Orlando Woman Charged in Crash that Killed Motorcyclist

An Orlando woman has been charged after striking a motorcycle from behind, killing the 25-year-old driver, according to recent reports. Yetta Maritza Ospina, 27, was driving her 2011 Toyota Corolla northbound on the John Young Parkway near Oak Ridge Road in Orlando when she hit Peter Vergari’s Honda motorcycle from behind, causing it to overturn and eject the rider. Vergari ended up on the inside lane of State Road 423, and died at the scene. According to the Orlando Sentinel, Ospina has been arrested on charges of DUI manslaughter and vehicular homicide.

Two samples of Ospina’s breath revealed blood alcohol content (BAC) readings of .158 and .166, significantly more than the .08 allowed under Florida law. In addition to driving under the influence, Ospina was also reportedly not using her headlights, despite it being 2:50am in the morning. It is reported that she had been invited to a downtown Orlando club where her and five other women split two bottles of Hpnotiq, which is a blend of vodka, fruit juice, and cognac.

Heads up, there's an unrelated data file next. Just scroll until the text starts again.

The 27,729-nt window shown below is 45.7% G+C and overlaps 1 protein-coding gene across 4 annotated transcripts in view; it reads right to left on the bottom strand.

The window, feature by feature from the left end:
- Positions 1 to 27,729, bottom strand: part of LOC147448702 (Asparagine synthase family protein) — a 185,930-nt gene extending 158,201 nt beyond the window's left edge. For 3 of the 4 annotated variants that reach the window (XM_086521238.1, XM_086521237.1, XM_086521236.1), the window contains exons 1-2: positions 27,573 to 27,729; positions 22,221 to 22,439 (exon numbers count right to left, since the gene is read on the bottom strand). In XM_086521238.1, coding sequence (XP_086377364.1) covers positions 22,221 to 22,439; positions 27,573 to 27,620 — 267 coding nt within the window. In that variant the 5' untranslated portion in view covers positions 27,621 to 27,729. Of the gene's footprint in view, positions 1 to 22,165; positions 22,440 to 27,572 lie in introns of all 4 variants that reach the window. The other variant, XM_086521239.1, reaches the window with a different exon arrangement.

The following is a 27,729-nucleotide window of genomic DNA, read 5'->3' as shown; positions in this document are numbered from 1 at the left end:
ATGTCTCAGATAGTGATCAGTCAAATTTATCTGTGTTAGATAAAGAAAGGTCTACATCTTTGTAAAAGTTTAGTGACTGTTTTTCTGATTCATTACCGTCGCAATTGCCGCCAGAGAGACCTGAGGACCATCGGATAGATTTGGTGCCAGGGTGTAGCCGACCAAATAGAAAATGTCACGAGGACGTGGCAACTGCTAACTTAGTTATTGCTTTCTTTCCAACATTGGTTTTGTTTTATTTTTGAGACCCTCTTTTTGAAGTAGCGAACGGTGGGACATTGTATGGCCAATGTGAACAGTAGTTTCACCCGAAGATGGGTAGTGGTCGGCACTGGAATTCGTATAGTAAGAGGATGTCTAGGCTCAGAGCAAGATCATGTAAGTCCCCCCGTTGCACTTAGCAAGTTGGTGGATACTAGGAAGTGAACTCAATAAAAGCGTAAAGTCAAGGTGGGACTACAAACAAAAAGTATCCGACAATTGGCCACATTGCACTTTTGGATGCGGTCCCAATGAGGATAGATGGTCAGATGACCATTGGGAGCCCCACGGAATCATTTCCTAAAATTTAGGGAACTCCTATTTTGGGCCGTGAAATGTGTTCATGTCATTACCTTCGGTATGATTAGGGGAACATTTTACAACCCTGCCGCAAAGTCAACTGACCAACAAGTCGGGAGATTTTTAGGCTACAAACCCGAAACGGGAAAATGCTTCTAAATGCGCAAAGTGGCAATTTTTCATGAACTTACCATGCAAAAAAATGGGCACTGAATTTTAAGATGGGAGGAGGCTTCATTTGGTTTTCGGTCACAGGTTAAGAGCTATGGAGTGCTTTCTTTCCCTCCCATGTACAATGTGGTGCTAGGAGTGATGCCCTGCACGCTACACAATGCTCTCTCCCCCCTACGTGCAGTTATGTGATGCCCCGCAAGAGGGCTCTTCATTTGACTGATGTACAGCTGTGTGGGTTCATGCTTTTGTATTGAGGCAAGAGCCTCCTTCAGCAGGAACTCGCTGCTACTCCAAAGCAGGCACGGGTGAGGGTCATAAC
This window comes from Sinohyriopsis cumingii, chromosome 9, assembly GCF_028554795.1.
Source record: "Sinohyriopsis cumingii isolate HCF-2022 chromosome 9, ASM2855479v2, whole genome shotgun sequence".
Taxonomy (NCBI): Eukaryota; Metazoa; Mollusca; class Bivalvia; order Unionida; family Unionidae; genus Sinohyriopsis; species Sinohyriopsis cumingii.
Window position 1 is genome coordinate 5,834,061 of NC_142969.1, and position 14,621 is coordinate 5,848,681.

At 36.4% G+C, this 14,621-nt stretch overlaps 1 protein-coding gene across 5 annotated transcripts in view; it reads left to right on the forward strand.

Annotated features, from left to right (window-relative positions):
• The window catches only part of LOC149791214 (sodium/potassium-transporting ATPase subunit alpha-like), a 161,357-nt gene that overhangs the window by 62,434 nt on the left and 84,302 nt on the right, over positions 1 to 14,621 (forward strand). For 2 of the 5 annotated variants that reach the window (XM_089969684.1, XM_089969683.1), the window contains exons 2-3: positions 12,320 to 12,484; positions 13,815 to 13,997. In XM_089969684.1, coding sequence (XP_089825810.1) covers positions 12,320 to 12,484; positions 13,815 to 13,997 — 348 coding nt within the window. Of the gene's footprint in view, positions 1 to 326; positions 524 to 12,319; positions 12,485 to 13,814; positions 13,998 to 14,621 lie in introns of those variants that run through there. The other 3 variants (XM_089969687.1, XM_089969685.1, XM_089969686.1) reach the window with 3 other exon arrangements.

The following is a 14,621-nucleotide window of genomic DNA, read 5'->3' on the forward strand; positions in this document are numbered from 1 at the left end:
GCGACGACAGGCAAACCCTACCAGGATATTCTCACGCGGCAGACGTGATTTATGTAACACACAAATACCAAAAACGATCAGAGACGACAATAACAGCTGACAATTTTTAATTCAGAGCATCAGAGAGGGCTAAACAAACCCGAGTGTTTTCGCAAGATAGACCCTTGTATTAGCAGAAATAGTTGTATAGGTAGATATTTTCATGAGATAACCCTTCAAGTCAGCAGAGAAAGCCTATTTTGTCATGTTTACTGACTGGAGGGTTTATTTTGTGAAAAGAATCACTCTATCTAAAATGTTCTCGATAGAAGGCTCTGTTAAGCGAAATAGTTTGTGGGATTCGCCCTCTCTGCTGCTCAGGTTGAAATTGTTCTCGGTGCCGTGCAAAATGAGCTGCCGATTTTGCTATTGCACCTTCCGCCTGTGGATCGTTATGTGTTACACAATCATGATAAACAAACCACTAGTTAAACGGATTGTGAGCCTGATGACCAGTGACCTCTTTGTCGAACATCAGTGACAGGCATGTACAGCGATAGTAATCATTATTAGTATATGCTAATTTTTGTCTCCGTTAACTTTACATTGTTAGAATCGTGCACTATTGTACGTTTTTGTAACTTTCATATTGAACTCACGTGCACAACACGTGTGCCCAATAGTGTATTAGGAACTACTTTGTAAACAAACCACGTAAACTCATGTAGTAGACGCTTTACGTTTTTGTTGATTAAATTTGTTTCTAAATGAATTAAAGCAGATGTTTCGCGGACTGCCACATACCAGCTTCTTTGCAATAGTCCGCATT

Contrary to popular belief, motorcyclists are not the cause of a majority of the accidents they are involved in. Because of their small size, many drivers do not recognize them in traffic or are careless when they are around. Due to their small size and the relative lack of protection they provide to the rider, motorcyclists often experience significant injuries when they are involved in a crash. According to the groundbreaking “Hurt Report,” motorcyclists hold a 98% chance of injury when involved in a crash. Though motorcycles only account for 2% of the vehicle registration in the United States, they account for a surprising 10% of the country’s annual motor vehicle casualties.

If you or a loved one is involved in a motorcycle accident, the victim may be able to file a lawsuit against another driver, company, or agency that may have contributed to the accident. Victims of these kinds of accidents may be able to recover compensation for medical bills, lost wages, and pain and suffering. To find out if you may have legal recourse, fill out the free case review form on the right.

By Staff

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